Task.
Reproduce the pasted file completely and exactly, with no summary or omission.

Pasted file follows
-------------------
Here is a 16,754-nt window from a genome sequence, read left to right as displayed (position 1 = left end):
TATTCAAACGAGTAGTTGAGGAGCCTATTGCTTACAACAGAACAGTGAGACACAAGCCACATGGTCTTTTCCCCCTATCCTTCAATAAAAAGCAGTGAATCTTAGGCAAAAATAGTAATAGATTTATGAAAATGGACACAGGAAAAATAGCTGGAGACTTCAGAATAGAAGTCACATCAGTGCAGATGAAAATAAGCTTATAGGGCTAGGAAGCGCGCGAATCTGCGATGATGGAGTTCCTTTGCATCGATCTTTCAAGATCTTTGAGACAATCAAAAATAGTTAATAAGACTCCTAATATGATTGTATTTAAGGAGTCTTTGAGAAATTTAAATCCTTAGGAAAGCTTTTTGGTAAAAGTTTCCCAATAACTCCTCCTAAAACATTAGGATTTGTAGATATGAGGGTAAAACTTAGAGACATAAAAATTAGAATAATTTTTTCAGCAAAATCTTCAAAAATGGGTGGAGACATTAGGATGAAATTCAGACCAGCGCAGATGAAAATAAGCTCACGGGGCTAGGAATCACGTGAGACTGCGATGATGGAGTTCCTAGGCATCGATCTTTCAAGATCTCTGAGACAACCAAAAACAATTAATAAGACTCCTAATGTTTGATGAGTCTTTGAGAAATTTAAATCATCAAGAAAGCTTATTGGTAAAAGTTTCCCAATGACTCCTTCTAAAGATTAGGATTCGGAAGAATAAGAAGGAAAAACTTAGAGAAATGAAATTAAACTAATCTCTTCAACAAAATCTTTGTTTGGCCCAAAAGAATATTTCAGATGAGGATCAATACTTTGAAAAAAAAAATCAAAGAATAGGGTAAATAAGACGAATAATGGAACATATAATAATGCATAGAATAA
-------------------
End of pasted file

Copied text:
Here is a 16,754-nt window from a genome sequence, read left to right as displayed (position 1 = left end):
TATTCAAACGAGTAGTTGAGGAGCCTATTGCTTACAACAGAACAGTGAGACACAAGCCACATGGTCTTTTCCCCCTATCCTTCAATAAAAAGCAGTGAATCTTAGGCAAAAATAGTAATAGATTTATGAAAATGGACACAGGAAAAATAGCTGGAGACTTCAGAATAGAAGTCACATCAGTGCAGATGAAAATAAGCTTATAGGGCTAGGAAGCGCGCGAATCTGCGATGATGGAGTTCCTTTGCATCGATCTTTCAAGATCTTTGAGACAATCAAAAATAGTTAATAAGACTCCTAATATGATTGTATTTAAGGAGTCTTTGAGAAATTTAAATCCTTAGGAAAGCTTTTTGGTAAAAGTTTCCCAATAACTCCTCCTAAAACATTAGGATTTGTAGATATGAGGGTAAAACTTAGAGACATAAAAATTAGAATAATTTTTTCAGCAAAATCTTCAAAAATGGGTGGAGACATTAGGATGAAATTCAGACCAGCGCAGATGAAAATAAGCTCACGGGGCTAGGAATCACGTGAGACTGCGATGATGGAGTTCCTAGGCATCGATCTTTCAAGATCTCTGAGACAACCAAAAACAATTAATAAGACTCCTAATGTTTGATGAGTCTTTGAGAAATTTAAATCATCAAGAAAGCTTATTGGTAAAAGTTTCCCAATGACTCCTTCTAAAGATTAGGATTCGGAAGAATAAGAAGGAAAAACTTAGAGAAATGAAATTAAACTAATCTCTTCAACAAAATCTTTGTTTGGCCCAAAAGAATATTTCAGATGAGGATCAATACTTTGAAAAAAAAAATCAAAGAATAGGGTAAATAAGACGAATAATGGAACATATAATAATGCATAGAATAA